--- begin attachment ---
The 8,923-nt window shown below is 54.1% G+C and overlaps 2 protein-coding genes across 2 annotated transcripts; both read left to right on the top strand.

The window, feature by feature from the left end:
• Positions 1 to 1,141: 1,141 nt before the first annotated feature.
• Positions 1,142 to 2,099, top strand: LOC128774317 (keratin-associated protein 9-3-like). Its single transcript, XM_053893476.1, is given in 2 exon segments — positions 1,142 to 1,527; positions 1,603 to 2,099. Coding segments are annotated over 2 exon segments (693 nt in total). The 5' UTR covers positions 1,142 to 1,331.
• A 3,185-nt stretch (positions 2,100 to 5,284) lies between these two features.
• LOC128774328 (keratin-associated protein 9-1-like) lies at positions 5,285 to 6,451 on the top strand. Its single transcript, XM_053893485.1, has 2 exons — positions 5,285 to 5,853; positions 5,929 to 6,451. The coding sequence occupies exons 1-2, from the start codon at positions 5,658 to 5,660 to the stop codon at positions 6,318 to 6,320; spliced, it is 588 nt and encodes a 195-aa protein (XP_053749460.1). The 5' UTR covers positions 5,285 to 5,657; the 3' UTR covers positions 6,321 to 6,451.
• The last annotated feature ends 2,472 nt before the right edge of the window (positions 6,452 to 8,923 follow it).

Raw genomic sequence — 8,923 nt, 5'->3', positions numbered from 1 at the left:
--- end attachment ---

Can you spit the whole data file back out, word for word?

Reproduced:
The 8,923-nt window shown below is 54.1% G+C and overlaps 2 protein-coding genes across 2 annotated transcripts; both read left to right on the top strand.

The window, feature by feature from the left end:
• Positions 1 to 1,141: 1,141 nt before the first annotated feature.
• Positions 1,142 to 2,099, top strand: LOC128774317 (keratin-associated protein 9-3-like). Its single transcript, XM_053893476.1, is given in 2 exon segments — positions 1,142 to 1,527; positions 1,603 to 2,099. Coding segments are annotated over 2 exon segments (693 nt in total). The 5' UTR covers positions 1,142 to 1,331.
• A 3,185-nt stretch (positions 2,100 to 5,284) lies between these two features.
• LOC128774328 (keratin-associated protein 9-1-like) lies at positions 5,285 to 6,451 on the top strand. Its single transcript, XM_053893485.1, has 2 exons — positions 5,285 to 5,853; positions 5,929 to 6,451. The coding sequence occupies exons 1-2, from the start codon at positions 5,658 to 5,660 to the stop codon at positions 6,318 to 6,320; spliced, it is 588 nt and encodes a 195-aa protein (XP_053749460.1). The 5' UTR covers positions 5,285 to 5,657; the 3' UTR covers positions 6,321 to 6,451.
• The last annotated feature ends 2,472 nt before the right edge of the window (positions 6,452 to 8,923 follow it).

Raw genomic sequence — 8,923 nt, 5'->3', positions numbered from 1 at the left: